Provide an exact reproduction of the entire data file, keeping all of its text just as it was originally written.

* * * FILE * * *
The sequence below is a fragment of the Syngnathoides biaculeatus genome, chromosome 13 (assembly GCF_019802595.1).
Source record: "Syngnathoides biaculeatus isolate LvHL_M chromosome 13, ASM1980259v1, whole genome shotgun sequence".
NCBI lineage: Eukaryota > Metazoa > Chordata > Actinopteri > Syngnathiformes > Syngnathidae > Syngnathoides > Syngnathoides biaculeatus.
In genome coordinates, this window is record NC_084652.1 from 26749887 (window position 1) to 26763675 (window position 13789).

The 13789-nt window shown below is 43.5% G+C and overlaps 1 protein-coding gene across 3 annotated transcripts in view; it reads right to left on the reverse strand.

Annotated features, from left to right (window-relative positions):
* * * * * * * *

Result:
The sequence below is a fragment of the Syngnathoides biaculeatus genome, chromosome 13 (assembly GCF_019802595.1).
Source record: "Syngnathoides biaculeatus isolate LvHL_M chromosome 13, ASM1980259v1, whole genome shotgun sequence".
NCBI lineage: Eukaryota > Metazoa > Chordata > Actinopteri > Syngnathiformes > Syngnathidae > Syngnathoides > Syngnathoides biaculeatus.
In genome coordinates, this window is record NC_084652.1 from 26749887 (window position 1) to 26763675 (window position 13789).

The 13789-nt window shown below is 43.5% G+C and overlaps 1 protein-coding gene across 3 annotated transcripts in view; it reads right to left on the reverse strand.

Annotated features, from left to right (window-relative positions):